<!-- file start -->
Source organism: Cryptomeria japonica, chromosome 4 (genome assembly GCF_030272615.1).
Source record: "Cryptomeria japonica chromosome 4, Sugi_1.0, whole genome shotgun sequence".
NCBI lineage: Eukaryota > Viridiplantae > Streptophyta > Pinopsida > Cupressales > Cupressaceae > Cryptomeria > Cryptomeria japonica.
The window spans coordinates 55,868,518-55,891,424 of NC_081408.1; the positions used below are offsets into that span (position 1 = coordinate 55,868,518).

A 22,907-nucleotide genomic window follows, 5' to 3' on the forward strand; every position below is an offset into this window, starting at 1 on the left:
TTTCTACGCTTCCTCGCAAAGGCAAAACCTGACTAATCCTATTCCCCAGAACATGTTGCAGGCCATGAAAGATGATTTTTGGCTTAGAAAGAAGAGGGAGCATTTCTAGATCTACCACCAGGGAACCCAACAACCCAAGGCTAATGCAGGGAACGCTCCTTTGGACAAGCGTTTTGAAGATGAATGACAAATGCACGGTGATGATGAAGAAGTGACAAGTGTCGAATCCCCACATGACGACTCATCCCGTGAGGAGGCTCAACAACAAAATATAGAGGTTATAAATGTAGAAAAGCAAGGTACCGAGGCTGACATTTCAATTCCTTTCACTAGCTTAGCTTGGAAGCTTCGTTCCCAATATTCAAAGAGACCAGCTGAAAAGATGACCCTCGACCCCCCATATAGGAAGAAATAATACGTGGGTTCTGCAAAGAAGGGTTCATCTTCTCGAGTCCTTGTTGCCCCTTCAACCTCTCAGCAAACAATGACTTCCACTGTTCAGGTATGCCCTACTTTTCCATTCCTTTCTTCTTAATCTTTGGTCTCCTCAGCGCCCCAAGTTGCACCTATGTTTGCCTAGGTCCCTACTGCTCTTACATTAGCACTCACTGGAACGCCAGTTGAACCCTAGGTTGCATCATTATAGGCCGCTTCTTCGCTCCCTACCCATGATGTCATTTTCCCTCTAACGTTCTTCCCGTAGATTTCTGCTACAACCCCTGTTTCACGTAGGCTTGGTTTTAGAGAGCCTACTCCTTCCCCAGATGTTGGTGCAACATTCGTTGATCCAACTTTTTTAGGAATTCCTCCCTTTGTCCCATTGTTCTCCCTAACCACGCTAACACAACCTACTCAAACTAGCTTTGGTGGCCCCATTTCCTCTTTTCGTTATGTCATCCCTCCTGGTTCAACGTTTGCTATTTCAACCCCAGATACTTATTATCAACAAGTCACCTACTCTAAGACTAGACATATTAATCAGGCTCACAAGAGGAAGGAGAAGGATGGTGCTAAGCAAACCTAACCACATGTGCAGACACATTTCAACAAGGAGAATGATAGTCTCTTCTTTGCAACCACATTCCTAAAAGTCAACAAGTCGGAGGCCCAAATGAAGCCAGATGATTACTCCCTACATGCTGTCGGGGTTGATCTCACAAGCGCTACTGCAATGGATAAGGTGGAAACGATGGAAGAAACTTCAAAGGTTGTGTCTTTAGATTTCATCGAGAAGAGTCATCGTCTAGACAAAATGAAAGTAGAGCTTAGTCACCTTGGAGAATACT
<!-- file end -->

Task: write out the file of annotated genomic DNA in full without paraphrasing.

Source organism: Cryptomeria japonica, chromosome 4 (genome assembly GCF_030272615.1).
Source record: "Cryptomeria japonica chromosome 4, Sugi_1.0, whole genome shotgun sequence".
NCBI lineage: Eukaryota > Viridiplantae > Streptophyta > Pinopsida > Cupressales > Cupressaceae > Cryptomeria > Cryptomeria japonica.
The window spans coordinates 55,868,518-55,891,424 of NC_081408.1; the positions used below are offsets into that span (position 1 = coordinate 55,868,518).

A 22,907-nucleotide genomic window follows, 5' to 3' on the forward strand; every position below is an offset into this window, starting at 1 on the left:
TTTCTACGCTTCCTCGCAAAGGCAAAACCTGACTAATCCTATTCCCCAGAACATGTTGCAGGCCATGAAAGATGATTTTTGGCTTAGAAAGAAGAGGGAGCATTTCTAGATCTACCACCAGGGAACCCAACAACCCAAGGCTAATGCAGGGAACGCTCCTTTGGACAAGCGTTTTGAAGATGAATGACAAATGCACGGTGATGATGAAGAAGTGACAAGTGTCGAATCCCCACATGACGACTCATCCCGTGAGGAGGCTCAACAACAAAATATAGAGGTTATAAATGTAGAAAAGCAAGGTACCGAGGCTGACATTTCAATTCCTTTCACTAGCTTAGCTTGGAAGCTTCGTTCCCAATATTCAAAGAGACCAGCTGAAAAGATGACCCTCGACCCCCCATATAGGAAGAAATAATACGTGGGTTCTGCAAAGAAGGGTTCATCTTCTCGAGTCCTTGTTGCCCCTTCAACCTCTCAGCAAACAATGACTTCCACTGTTCAGGTATGCCCTACTTTTCCATTCCTTTCTTCTTAATCTTTGGTCTCCTCAGCGCCCCAAGTTGCACCTATGTTTGCCTAGGTCCCTACTGCTCTTACATTAGCACTCACTGGAACGCCAGTTGAACCCTAGGTTGCATCATTATAGGCCGCTTCTTCGCTCCCTACCCATGATGTCATTTTCCCTCTAACGTTCTTCCCGTAGATTTCTGCTACAACCCCTGTTTCACGTAGGCTTGGTTTTAGAGAGCCTACTCCTTCCCCAGATGTTGGTGCAACATTCGTTGATCCAACTTTTTTAGGAATTCCTCCCTTTGTCCCATTGTTCTCCCTAACCACGCTAACACAACCTACTCAAACTAGCTTTGGTGGCCCCATTTCCTCTTTTCGTTATGTCATCCCTCCTGGTTCAACGTTTGCTATTTCAACCCCAGATACTTATTATCAACAAGTCACCTACTCTAAGACTAGACATATTAATCAGGCTCACAAGAGGAAGGAGAAGGATGGTGCTAAGCAAACCTAACCACATGTGCAGACACATTTCAACAAGGAGAATGATAGTCTCTTCTTTGCAACCACATTCCTAAAAGTCAACAAGTCGGAGGCCCAAATGAAGCCAGATGATTACTCCCTACATGCTGTCGGGGTTGATCTCACAAGCGCTACTGCAATGGATAAGGTGGAAACGATGGAAGAAACTTCAAAGGTTGTGTCTTTAGATTTCATCGAGAAGAGTCATCGTCTAGACAAAATGAAAGTAGAGCTTAGTCACCTTGGAGAATACT